Be a Steward of Your Favorite Fishing Hole

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TOP TEN TIPS:

  1. Use the right strength tackles so returned fish aren’t overly tired
  2. Don’t over harvest and don’t keep the larger breeders
  3. Be careful fueling engines to avoid polluting water.
  4. Recycle old fishing line so it doesn’t tangle and kill wildlife
  5. Clean-up shoreline waste and garbage.
  6. Take measures to stop Nitrates or Phosphates from entering the water
  7. Minimize time fish spend out of the water, and avoid removing a fish’s protective slime.
  8. Use barbless or non-offset circle hooks, and environmentally safe artificial baits.
  9. Be careful not to transport invasive fish and plants, or to spread disease
  10. Support fish health research by reporting tagged fish

Algae Blooms:
Nitrates and phosphates added to the water can lead to excessive growth of algae and algal blooms. Decomposing algae causes oxygen depletion and fish kills. Avoid using fertilizers mid-summer or when the ground is frozen. Maintain a natural buffer zone between your lawn and the shoreline. Have your septic system inspected annually.

Invasive fish and Disease:
Don’t Dump your Minnows. Invasive species of baitfish can overwhelm native fish species, or can spread disease. Purchase bait from dealers selling certified disease-free bait. Dump unused bait on dry land. Use baitfish only in waters where their use is permitted

Invasive Plants:
Invasive plants can often outgrow, replace, and destroy native plants. Be sure to remove seeds and plant matter from boots, waders and gear. Clean your boat and trailer thoroughly before transporting it to another body of water. Verify that any plant you buy is not invasive. Don’t release aquarium fish or plants into the wild.

Trash:
Pack it in, pack it out. Don’t leave used fishing line behind as it can tangle and kill wildlife. If you see garbage, clean it up.

Oil and Gas:
Keep engines and containers in good working condition and be careful when transferring new or used oil or gas. Have sorbent materials available should a spill occur. Label all containers appropriately.

Tackle:
A lip hooked fish stands a better chance of survival. Using single, barbless hooks or circle hooks are easier on fish. Non-lead weights or jigs are better for the environment, as are biodegradable soft plastic baits. Needle-nose plyers and hook cutters are essential.

Playing Your Fish:
Fighting a fish to exhaustion will decrease its chance of surviving. Use properly sized tackle to land fish quickly. Revive your fish in the water after being unhooked. When water temperatures are high, avoid exposing fish to air.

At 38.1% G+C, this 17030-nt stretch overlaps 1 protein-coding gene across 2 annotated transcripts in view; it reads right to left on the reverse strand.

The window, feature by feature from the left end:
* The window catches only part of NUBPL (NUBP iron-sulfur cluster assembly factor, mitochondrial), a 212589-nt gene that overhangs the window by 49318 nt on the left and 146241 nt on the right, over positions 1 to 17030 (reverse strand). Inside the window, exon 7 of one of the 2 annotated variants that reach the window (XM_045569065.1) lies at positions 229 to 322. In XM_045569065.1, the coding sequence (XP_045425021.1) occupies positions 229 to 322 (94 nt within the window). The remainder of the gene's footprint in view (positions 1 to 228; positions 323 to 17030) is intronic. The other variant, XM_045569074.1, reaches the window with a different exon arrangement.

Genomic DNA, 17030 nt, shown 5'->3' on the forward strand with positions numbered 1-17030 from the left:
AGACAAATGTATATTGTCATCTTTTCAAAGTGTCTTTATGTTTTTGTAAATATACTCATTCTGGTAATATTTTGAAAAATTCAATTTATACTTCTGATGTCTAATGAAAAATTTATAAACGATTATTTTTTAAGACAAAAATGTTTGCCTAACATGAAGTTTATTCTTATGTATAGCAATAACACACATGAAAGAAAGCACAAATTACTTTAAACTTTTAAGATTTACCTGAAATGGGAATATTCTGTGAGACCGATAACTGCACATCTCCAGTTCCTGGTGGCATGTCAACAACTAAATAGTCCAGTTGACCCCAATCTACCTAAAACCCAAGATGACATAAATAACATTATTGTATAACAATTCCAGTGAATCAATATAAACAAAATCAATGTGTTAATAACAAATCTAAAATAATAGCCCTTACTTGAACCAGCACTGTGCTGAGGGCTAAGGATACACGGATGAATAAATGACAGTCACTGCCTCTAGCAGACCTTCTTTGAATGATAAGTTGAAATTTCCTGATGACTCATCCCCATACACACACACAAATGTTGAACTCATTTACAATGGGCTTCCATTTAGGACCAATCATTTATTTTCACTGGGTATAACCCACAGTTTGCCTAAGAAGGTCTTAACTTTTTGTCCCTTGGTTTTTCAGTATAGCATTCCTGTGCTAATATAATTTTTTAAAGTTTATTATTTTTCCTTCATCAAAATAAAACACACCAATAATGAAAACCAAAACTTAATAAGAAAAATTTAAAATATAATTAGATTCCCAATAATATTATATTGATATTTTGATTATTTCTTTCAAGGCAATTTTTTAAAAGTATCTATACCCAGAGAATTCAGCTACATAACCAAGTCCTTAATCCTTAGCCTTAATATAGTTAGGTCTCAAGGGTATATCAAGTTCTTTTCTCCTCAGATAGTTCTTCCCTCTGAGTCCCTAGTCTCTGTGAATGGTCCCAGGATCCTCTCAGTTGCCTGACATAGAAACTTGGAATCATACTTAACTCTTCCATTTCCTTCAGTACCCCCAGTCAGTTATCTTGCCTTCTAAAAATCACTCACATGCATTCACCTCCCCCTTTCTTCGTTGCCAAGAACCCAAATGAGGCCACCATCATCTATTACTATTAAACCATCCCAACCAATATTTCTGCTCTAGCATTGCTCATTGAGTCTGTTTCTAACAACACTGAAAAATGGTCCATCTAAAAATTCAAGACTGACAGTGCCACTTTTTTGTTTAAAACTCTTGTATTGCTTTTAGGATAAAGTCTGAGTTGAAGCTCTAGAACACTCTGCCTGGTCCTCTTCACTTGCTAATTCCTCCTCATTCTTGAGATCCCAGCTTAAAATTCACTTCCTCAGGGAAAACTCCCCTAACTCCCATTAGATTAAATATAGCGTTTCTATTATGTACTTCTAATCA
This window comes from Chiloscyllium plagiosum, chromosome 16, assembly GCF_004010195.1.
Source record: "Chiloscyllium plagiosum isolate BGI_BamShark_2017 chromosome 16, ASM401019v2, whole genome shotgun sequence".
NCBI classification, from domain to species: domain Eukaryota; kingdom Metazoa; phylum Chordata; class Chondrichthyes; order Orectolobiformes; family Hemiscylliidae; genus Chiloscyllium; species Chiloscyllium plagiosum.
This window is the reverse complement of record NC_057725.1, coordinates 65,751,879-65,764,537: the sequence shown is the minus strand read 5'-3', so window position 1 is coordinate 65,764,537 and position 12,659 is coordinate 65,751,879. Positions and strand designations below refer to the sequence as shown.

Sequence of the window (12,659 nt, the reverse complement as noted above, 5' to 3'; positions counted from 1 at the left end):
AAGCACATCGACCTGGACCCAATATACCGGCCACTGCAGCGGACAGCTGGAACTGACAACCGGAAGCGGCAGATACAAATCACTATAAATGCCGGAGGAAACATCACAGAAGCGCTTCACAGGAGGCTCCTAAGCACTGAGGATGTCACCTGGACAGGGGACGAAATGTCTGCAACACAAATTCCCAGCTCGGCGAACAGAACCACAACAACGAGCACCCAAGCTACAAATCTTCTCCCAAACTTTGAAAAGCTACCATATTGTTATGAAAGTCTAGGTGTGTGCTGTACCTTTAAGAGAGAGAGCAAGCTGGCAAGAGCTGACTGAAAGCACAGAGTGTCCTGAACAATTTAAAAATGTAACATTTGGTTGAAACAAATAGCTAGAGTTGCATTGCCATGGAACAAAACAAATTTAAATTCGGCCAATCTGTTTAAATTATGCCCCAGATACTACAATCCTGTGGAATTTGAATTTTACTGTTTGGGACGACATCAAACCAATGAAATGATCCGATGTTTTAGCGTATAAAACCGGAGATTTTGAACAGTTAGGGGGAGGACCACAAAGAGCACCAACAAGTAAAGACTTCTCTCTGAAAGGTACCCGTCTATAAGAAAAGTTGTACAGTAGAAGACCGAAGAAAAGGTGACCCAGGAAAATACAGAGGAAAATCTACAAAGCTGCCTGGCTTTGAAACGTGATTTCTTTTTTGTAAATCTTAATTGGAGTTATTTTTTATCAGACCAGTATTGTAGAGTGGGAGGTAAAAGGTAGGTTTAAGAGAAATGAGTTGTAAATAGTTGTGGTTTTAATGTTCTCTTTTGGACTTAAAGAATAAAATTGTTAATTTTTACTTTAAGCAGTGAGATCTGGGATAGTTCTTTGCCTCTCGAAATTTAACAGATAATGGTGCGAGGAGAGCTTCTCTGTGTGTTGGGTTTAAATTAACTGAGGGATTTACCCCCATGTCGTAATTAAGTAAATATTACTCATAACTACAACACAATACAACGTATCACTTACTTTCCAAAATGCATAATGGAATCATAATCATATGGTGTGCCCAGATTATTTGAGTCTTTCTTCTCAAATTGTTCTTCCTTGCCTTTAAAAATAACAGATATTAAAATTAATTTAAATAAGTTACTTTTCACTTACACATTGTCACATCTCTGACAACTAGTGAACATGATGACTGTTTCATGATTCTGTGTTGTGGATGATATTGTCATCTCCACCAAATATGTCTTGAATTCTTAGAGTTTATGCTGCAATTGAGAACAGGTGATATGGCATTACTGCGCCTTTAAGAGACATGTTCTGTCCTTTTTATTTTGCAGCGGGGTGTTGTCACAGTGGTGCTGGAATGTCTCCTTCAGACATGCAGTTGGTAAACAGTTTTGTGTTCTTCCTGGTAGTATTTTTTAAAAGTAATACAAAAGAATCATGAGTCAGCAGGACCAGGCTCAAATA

Photographing Fish:
Be ready. Have your camera handy and accessible before you land your fish. Keep your fish in the water and only lift it out when ready to take the photograph.

Handling Fish:
Wet your net before netting your fish, and always handle fish with wet hands. Don’t lay fish on carpet or grass and try not to let your clothing wipe important slime from the fish’s body leaving it open to infection. Fish that flop about on streamside rocks or the bottom of a boat harm themselves and expend undue energy. Keep a fish’s head in the water during the hook removal process. Never grab a fish by the eyes or gills. Avoid squeezing fish around the belly or hanging fish vertically as this can damage internal organs. Fish that seem unlikely to survive should be harvested.

Selective Harvesting:
Harvest fish from populations that can support a reduction in their numbers, from ecosystems that are thriving, and in sizes that ensure larger breeders carry on. Removing small numbers of mid-sized fish can ensure the remaining fish have sufficient food to reach full size.

Fish Research:
Anglers who report recaptures of tagged fish provide data that is vital to determining fish health. Report tagged fish including where and when the fish was caught, the tag number, and the size and weight of the fish. Return tagged fish to the water so the research might continue.

Regulations and Conservation:
Purchase your fishing license yearly so data on numbers of fishers can be collected, and to support fish research and conservation. Go on line and know the fishing regulations for the species of fish and area your fishing. Verify whether the fish you plan to harvest are safe to eat and in what amount. Finally, report toxic spills, fish kill-offs, and the illegal behaviours of others.

Thanks:
This Guide was made possible with the generous support of Oziles Marina, the Petrie Island Fishermen’s Association, and the Canadian National Sportsman Show.